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National Dingo Conservation Organisation Welcomes Labor Win in Victoria, and Calls for Restorative Environmental Justice

The cruel changes made by the Napthine Victorian Government to wildlife laws are another reason many might not have known to be glad that its term just ended. It reestablished wild dog control zones across eastern Victoria which go well beyond the three kilometre limit into public land established under Labor. It reintroduced trap types previously banned by Labor as cruel. It introduced a bounty system whereby recreational hunters (including those using bows and arrows) can kill dingoes (‘wild dogs’) for profit across large parts of eastern Victoria and in the Big Desert National Park in western Victoria. Bounties can be taken in the Big Desert region even though there are no wild dog control zones in that part of the state. It increased the period allowed by Labor between trap visitations to 72 hours. Labor had previously reduced the trap visitation time to limit cruelty. it introduced aerial baiting in Victoria, which had not been permitted by the Brumby Labor government. And that's not all.

(Illustration cropped from a photograph by Clive A Marks in an Age article entitled "In wild dog country, all death is merciless," by Melissa Fyfe athttp://www.theage.com.au/national/in-wild-dog-country-all-death-is-merciless-20081206-6sx0.html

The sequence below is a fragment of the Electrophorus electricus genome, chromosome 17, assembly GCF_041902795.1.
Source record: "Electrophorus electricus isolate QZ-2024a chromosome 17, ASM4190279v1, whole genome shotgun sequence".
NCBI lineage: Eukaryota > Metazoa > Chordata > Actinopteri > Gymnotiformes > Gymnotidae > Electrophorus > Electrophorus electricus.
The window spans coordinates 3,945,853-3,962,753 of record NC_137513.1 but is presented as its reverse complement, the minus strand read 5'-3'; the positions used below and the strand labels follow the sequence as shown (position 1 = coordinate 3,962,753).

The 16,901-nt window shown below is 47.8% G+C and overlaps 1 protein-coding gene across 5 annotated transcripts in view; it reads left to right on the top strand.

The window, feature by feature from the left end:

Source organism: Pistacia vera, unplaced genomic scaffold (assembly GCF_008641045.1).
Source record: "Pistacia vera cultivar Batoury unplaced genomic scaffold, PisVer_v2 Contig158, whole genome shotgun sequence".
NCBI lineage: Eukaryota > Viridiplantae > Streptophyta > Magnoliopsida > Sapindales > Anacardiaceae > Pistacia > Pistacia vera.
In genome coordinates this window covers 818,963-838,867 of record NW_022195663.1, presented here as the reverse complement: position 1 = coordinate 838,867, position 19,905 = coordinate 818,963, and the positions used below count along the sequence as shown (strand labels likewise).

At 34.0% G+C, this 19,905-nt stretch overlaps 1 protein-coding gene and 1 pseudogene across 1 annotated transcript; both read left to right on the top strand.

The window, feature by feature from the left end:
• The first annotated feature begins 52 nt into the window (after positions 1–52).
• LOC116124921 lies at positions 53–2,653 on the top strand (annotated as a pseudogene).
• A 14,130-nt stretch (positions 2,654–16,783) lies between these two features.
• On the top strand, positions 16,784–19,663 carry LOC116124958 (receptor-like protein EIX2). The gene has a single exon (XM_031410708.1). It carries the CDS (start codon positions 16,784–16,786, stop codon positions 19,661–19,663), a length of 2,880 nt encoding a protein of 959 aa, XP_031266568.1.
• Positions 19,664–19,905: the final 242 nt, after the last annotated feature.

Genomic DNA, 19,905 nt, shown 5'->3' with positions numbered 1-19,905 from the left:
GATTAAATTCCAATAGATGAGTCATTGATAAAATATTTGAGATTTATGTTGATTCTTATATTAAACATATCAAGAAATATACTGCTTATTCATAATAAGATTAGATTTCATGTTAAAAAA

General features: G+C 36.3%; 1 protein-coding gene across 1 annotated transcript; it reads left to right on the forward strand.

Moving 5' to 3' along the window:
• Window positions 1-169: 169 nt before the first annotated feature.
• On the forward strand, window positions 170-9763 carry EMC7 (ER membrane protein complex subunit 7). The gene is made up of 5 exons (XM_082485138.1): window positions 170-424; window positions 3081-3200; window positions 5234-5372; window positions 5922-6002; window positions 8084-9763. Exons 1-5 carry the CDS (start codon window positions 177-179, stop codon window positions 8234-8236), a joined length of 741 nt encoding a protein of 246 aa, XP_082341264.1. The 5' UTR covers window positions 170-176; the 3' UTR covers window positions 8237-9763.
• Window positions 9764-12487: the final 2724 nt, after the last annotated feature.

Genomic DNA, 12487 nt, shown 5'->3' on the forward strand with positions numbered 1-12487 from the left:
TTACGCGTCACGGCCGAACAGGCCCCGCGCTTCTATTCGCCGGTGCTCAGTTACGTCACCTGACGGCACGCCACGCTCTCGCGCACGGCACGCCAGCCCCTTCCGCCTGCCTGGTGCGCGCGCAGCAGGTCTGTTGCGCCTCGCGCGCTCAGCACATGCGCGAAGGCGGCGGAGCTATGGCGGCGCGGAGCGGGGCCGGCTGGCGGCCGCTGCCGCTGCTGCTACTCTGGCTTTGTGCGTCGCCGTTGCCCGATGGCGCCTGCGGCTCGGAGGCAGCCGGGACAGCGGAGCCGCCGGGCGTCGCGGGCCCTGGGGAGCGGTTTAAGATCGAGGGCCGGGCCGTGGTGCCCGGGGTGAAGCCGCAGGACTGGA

The National Dingo Preservation and Recovery Program (NDPRP) today congratulated the Victorian Labor Party and Premier elect, Daniel Andrews, on a convincing win over the Baillieu/Napthine Coalition government.

NDPRP President, Dr Ian Gunn, said:

‘In a single term of office, the Victorian Coalition government proved itself incapable of even basic environmental responsibility and good will in a number of key areas. In having merged the departments of Agriculture and Environment, and heavily cutting staff in biodiversity management, the Coalition gave agriculture the upper hand at the expense of the natural environment and put Agriculture Minister (and former Victorian Farmer Federation President), Peter Walsh, in the driver’s seat on many important environmental issues. At the same time, Environment Minister, Ryan Smith, appeared largely ineffectual.’

In particular, Dr Gunn expressed dismay at the way in which the Coalition had systematically undermined the protective measures previously put in place by the Brumby Labor government to protect dingo populations in Victoria under Flora and Fauna Guarantee Act threatened species legislation.

Dr Gunn stated that:

‘Labor had established a balanced and responsible policy framework to ensure that farm livestock was protected from dingo predation, while also ensuring dingo populations were protected. Central to this arrangement was limiting the trapping and poisoning of dingoes and their hybrids to a 3 kilometer buffer zone at the interface of public and private land. Nevertheless, the Coalition appears to have set about undermining this win-win arrangement at the behest of narrow sectional interests who have historically looked upon the dingo as simply something to be exterminated.’